Muslim Brotherhood Fronts Fail to Capture Muslim-American Loyalty
Muslim Brotherhood affiliates like the Council on American-Islamic Relations, the Islamic Society of North America, and the Muslim American Society have cast themselves as the gatekeepers to the Muslim-American community. A new Gallup poll shows that the Brotherhood’s campaign to lead the Muslim-American community through these fronts has failed, as only a small minority feel represented by them.
The Abu Dhabi Gallup Center asked Muslim-Americans which group represented them, if any. The Council on American-Islamic Relations had the highest level of support, with 12 percent of men and 11 percent of women choosing it. The Islamic Society of North America came in second, with four and seven percent of men and women choosing it, respectively. The Muslim Public Affairs Council came in third, with six percent of men and one percent of women. The Islamic Circle of North America came in last, with 2 percent of men choosing it and less than one percent of women choosing it.
Altogether, that means only 24 percent of Muslim-American men and 19 percent of Muslim-American women feel represented by one of the above five Muslim Brotherhood fronts. Of these, a significant portion are likely unaware of their favored organization’s ties to the Muslim Brotherhood and Hamas. The ability of these groups to jointly mobilize this minority of Muslim-Americans in order to influence the political process, as well as the rest of the Muslim-American community, is not to be overlooked. However, the survey shows that a majority of Muslim-Americans do not look to the Brotherhood network for leadership, and it is susceptible to a challenge from within the community if enough resources are available.
The Brotherhood network has taken a major hit since 9/11. Its support was further damaged when CAIR and ISNA were labeled “unindicted co-conspirators” in the Holy Land Foundation trial and tied to the Brotherhood and Hamas by the federal government. In 2007, the Washington Times reported that CAIR’s membership fell from 29,000 in 2000 to less than 1,700 in 2006. This caused annual revenue from membership dues to also decline from nearly $734,000 to less than $59,000, forcing CAIR to rely upon about two dozen donors for most of its budget.
The Gallup poll also found that 81 percent of Muslim-Americans support a two-state solution to the Israeli-Palestinian conflict, which violates a core tenet of the Islamist ideology. Only 10 percent say killing civilians can sometimes be justified, the lowest of the religious groups surveyed. In 2007, a Pew poll found that 78 percent of Muslim-Americans feel suicide bombings are never justified. Most interestingly, the survey found that only 50 percent of Muslim-Americans take the Koran entirely literally.
The picture isn’t entirely rosy. A small minority can do horrible things if radicalized and indeed, the Obama administration agrees that homegrown terrorism is on the rise. The director of the National Counterterrorism Center, Michael Leiter, said in September 2010 that the number of plots against the American homeland “have surpassed the number and pace of attacks during any year since 9/11.” Likewise, Attorney General Eric Holder said, “You didn’t have to worry about this [homegrown terrorism] two years ago -- about individuals, about Americans -- to the extent that we now do.”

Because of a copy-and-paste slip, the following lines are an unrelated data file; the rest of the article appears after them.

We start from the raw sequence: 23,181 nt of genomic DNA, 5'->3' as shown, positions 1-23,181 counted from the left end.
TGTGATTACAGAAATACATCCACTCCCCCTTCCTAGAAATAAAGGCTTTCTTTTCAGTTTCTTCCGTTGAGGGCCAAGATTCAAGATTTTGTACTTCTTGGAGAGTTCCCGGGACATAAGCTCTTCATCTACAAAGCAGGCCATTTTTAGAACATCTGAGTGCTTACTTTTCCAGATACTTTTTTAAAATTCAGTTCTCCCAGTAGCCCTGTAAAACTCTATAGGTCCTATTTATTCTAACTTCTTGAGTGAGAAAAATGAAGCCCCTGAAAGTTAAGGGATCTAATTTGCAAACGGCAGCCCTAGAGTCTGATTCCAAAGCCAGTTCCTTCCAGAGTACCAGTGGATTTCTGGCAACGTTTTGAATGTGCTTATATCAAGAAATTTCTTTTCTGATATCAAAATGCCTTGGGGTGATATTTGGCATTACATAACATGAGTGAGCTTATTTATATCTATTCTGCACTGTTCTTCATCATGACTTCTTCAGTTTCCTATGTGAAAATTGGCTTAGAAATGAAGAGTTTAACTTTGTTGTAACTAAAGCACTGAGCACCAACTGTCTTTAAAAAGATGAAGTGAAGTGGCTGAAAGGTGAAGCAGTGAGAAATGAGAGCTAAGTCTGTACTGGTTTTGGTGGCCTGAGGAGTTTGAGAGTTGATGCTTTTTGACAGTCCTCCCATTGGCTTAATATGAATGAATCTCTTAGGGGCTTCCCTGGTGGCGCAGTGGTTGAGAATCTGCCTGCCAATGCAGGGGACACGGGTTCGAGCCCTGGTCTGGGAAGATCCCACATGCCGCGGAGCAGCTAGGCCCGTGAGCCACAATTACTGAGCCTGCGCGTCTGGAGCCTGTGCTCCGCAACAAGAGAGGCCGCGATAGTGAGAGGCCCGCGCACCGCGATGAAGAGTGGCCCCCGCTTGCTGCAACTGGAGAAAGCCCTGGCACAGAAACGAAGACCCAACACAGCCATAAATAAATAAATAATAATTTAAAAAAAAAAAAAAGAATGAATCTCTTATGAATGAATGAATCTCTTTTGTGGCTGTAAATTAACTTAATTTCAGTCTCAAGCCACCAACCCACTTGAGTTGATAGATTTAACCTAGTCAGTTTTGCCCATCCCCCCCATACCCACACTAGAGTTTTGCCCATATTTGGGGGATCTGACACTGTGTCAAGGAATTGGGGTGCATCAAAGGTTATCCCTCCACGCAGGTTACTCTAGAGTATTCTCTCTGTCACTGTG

In the 2007 Pew survey, five percent of Muslim-American respondents had a favorable or somewhat favorable opinion of al-Qaeda, with another 10 percent viewing it “somewhat unfavorably.” One-fourth did not give an opinion. Of those below 30 years old, one-fourth felt that suicide bombings can sometimes be justified. Seven percent viewed al-Qaeda favorably, and another 16 percent saw them “somewhat unfavorably.” This is a minority, but it is a dangerous minority, and the homegrown extremism trend indicates it is becoming increasingly radicalized.
Keep in mind that al-Qaeda viciously attacked the U.S. on 9/11 and has killed many Muslims. Furthermore, only 40 percent of Muslim-Americans believe that Arabs carried out the attacks, indicating support for conspiracy theories claiming the terrorist group is a Mossad and/or CIA front. It is disturbing to think of how high support for Hamas, Hezbollah, and the Muslim Brotherhood must be, given their more careful political strategy and relative restraint when compared to al-Qaeda.
The survey finds that a strong obstacle to Islamism in the Muslim-American community is the 65 percent of adults who came from other countries. It states, “Native-born Muslims express overwhelming support for the notion that mosques should express their views on social and political matters. By contrast, a large majority of foreign-born Muslims -- many of whom are from countries where religion and politics are often closely intertwined -- say that mosques should be kept out of political matters.”
Nearly half of Muslim-Americans oppose mixing the mosque and politics, and this is largely due to Muslims who have experienced Sharia-based governance and know what it entails. This same dynamic is likely why the Muslim Brotherhood fronts have failed to get the Muslim-American community behind them.
It is encouraging to know that Muslim foreigners can act as a bulwark against extremism among Muslims born in the country, but what will happen as more and more Muslims are born in America and less are from overseas? The Muslim Brotherhood fronts may have failed among the current generation, but that doesn’t mean they’ll also lose the next one.